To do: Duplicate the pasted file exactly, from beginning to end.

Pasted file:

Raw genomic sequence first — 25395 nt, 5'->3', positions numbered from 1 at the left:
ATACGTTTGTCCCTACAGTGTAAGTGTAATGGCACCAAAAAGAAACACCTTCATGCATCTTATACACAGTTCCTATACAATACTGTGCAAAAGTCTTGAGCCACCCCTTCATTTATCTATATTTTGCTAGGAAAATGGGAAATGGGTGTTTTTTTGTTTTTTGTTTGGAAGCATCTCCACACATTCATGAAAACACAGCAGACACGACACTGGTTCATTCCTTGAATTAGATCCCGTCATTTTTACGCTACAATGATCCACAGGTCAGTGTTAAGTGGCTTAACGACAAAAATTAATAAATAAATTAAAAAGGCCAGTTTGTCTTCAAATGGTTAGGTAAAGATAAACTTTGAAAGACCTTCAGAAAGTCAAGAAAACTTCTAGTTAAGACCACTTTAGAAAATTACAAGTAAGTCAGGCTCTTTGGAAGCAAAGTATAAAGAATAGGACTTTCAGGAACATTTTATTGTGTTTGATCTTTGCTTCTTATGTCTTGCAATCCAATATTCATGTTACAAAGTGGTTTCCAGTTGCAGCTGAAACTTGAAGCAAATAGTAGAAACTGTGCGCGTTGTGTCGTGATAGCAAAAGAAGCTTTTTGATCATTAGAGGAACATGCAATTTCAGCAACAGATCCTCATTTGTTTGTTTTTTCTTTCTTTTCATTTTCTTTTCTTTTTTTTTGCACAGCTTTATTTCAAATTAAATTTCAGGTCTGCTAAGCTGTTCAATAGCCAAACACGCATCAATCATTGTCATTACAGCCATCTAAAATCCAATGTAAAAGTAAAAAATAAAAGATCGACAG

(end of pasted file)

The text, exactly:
Raw genomic sequence first — 25395 nt, 5'->3', positions numbered from 1 at the left:
ATACGTTTGTCCCTACAGTGTAAGTGTAATGGCACCAAAAAGAAACACCTTCATGCATCTTATACACAGTTCCTATACAATACTGTGCAAAAGTCTTGAGCCACCCCTTCATTTATCTATATTTTGCTAGGAAAATGGGAAATGGGTGTTTTTTTGTTTTTTGTTTGGAAGCATCTCCACACATTCATGAAAACACAGCAGACACGACACTGGTTCATTCCTTGAATTAGATCCCGTCATTTTTACGCTACAATGATCCACAGGTCAGTGTTAAGTGGCTTAACGACAAAAATTAATAAATAAATTAAAAAGGCCAGTTTGTCTTCAAATGGTTAGGTAAAGATAAACTTTGAAAGACCTTCAGAAAGTCAAGAAAACTTCTAGTTAAGACCACTTTAGAAAATTACAAGTAAGTCAGGCTCTTTGGAAGCAAAGTATAAAGAATAGGACTTTCAGGAACATTTTATTGTGTTTGATCTTTGCTTCTTATGTCTTGCAATCCAATATTCATGTTACAAAGTGGTTTCCAGTTGCAGCTGAAACTTGAAGCAAATAGTAGAAACTGTGCGCGTTGTGTCGTGATAGCAAAAGAAGCTTTTTGATCATTAGAGGAACATGCAATTTCAGCAACAGATCCTCATTTGTTTGTTTTTTCTTTCTTTTCATTTTCTTTTCTTTTTTTTTGCACAGCTTTATTTCAAATTAAATTTCAGGTCTGCTAAGCTGTTCAATAGCCAAACACGCATCAATCATTGTCATTACAGCCATCTAAAATCCAATGTAAAAGTAAAAAATAAAAGATCGACAG